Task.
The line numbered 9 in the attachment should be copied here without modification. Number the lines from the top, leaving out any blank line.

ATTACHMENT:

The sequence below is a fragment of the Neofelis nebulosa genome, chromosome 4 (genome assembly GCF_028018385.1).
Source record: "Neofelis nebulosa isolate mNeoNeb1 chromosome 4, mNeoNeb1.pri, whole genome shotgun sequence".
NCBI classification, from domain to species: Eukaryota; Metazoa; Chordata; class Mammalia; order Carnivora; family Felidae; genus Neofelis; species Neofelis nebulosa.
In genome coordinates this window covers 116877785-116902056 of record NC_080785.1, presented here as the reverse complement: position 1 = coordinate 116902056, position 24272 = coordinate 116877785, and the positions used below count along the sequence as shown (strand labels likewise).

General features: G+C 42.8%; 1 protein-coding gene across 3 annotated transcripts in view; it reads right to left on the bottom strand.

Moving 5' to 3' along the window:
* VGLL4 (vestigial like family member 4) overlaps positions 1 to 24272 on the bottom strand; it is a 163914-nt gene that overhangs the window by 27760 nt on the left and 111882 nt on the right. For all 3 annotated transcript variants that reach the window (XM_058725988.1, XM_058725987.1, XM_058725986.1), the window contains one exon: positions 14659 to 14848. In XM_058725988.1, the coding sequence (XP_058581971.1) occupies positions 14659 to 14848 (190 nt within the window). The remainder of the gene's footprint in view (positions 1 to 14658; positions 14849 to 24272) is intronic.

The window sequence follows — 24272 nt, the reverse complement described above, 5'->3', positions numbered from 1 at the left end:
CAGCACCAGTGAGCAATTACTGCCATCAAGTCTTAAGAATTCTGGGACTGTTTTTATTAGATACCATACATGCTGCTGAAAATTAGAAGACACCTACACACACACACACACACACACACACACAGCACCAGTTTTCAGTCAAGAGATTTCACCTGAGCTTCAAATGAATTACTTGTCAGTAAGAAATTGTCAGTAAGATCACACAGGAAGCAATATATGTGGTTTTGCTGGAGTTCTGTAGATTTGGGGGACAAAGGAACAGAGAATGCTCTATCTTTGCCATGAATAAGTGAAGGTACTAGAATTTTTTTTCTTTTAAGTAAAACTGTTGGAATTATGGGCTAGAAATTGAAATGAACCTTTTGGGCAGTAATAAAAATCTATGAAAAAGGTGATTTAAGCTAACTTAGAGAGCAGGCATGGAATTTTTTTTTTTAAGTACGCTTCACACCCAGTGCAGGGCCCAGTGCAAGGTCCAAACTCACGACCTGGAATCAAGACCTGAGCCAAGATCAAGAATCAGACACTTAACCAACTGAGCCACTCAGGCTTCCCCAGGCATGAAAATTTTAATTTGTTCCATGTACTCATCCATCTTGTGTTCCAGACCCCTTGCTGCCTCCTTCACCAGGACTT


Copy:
CAGCACCAGTGAGCAATTACTGCCATCAAGTCTTAAGAATTCTGGGACTGTTTTTATTAGATACCATACATGCTGCTGAAAATTAGAAGACACCTACACACACACACACACACACACACACACAGCACCAGTTTTCAGTCAAGAGATTTCACCTGAGCTTCAAATGAATTACTTGTCAGTAAGAAATTGTCAGTAAGATCACACAGGAAGCAATATATGTGGTTTTGCTGGAGTTCTGTAGATTTGGGGGACAAAGGAACAGAGAATGCTCTATCTTTGCCATGAATAAGTGAAGGTACTAGAATTTTTTTTCTTTTAAGTAAAACTGTTGGAATTATGGGCTAGAAATTGAAATGAACCTTTTGGGCAGTAATAAAAATCTATGAAAAAGGTGATTTAAGCTAACTTAGAGAGCAGGCATGGAATTTTTTTTTTTAAGTACGCTTCACACCCAGTGCAGGGCCCAGTGCAAGGTCCAAACTCACGACCTGGAATCAAGACCTGAGCCAAGATCAAGAATCAGACACTTAACCAACTGAGCCACTCAGGCTTCCCCAGGCATGAAAATTTTAATTTGTTCCATGTACTCATCCATCTTGTGTTCCAGACCCCTTGCTGCCTCCTTCACCAGGACTT